A Pilot Study of Adipokines and Caloric Restriction in Patients with Multiple Sclerosis

Laura Piccio, M.D. Ph.D.


Project Overview
Multiple Sclerosis (MS) is the major cause of disability in young adults, after trauma. MS is an inflammatory disease in which immune cells react abnormally against components of the central nervous system (CNS). Two recent studies showed that overweight/obesity during young adulthood is associated with a greater than two-fold increased risk of later MS. Recently, it has been learned that adipose (fat) tissue is a source of cells and soluble molecules that not only regulate metabolic pathways, but are also capable of regulating immune and inflammatory responses. These soluble molecules are collectively known as adipokines and their altered levels during obesity could be implicated in MS development. 

Current evidence has demonstrated the beneficial effects of a regimen of calorie restriction (CR) in modulating inflammatory and immune responses. In our studies, chronic CR improved the clinical course and nervous system pathology of two different mouse models of MS. The model is known as experimental autoimmune encephalomyelitis (EAE), and is the main animal model for MS. During EAE, we showed that CR was associated with many physiologic changes that shifted the balance towards an anti-inflammatory milieu, presumably the reason for the beneficial effects. Most recently we have studied the role of the anti-inflammatory adipokine, adiponectin, in EAE. We observed that EAE was more severe in mice lacking adiponectin, indicating a protective role of adiponectin in EAE.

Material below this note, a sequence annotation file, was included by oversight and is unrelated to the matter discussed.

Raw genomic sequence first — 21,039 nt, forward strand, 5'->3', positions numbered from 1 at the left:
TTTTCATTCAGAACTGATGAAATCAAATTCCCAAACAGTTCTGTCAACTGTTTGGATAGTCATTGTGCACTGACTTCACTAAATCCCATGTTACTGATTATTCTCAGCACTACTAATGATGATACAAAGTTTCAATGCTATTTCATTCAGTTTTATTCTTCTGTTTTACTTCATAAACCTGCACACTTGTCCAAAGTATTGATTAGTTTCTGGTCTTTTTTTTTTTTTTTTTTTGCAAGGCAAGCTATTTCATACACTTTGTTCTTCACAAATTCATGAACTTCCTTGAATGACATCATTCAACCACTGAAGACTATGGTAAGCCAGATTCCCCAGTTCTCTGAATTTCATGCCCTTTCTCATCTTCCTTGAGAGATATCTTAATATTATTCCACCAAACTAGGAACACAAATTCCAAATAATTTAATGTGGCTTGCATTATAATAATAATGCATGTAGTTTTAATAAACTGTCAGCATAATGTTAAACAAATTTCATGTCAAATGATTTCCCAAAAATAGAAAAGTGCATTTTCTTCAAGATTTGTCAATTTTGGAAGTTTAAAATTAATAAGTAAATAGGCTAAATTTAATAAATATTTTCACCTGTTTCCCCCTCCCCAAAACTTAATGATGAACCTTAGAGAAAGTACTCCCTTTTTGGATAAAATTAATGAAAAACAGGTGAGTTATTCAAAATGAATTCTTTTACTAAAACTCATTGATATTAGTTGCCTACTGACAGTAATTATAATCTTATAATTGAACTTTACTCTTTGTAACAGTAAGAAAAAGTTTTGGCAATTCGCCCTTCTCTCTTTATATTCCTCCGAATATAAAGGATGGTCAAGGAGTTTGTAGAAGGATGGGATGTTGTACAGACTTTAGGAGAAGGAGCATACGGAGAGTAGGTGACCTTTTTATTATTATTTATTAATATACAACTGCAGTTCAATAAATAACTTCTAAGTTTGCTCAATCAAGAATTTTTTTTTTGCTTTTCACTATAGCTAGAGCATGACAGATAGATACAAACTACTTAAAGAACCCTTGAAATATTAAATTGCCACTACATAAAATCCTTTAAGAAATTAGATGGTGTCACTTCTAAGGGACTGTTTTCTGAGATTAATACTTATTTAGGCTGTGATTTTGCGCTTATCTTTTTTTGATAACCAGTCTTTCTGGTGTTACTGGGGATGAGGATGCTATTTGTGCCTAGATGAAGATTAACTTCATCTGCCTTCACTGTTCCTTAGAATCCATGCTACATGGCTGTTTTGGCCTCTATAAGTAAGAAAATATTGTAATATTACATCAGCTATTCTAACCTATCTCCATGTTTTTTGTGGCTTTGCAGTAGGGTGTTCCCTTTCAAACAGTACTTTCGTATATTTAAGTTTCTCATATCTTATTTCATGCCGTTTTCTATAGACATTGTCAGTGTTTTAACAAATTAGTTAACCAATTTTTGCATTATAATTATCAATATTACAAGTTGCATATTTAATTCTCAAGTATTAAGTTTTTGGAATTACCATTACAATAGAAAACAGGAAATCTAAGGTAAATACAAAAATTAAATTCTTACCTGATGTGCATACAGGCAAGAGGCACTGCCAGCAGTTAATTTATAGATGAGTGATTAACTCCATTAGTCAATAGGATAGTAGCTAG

Our interest is now to move into human studies and examine the role of adipokines in MS and the potential effects of CR in patients with MS. We believe that metabolic pathways have direct effects on the immune inflammatory responses implicated in the pathogenesis of MS. Specifically, we hypothesize that adipokine levels are altered in MS patients compared to control subjects, and that a dietary intervention consisting of six months of moderate (25%) CR will decrease the level of inflammation in MS patients by enhancing regulatory mechanisms of the immune system. We expect that these changes will lead to overall benefits on disease activity.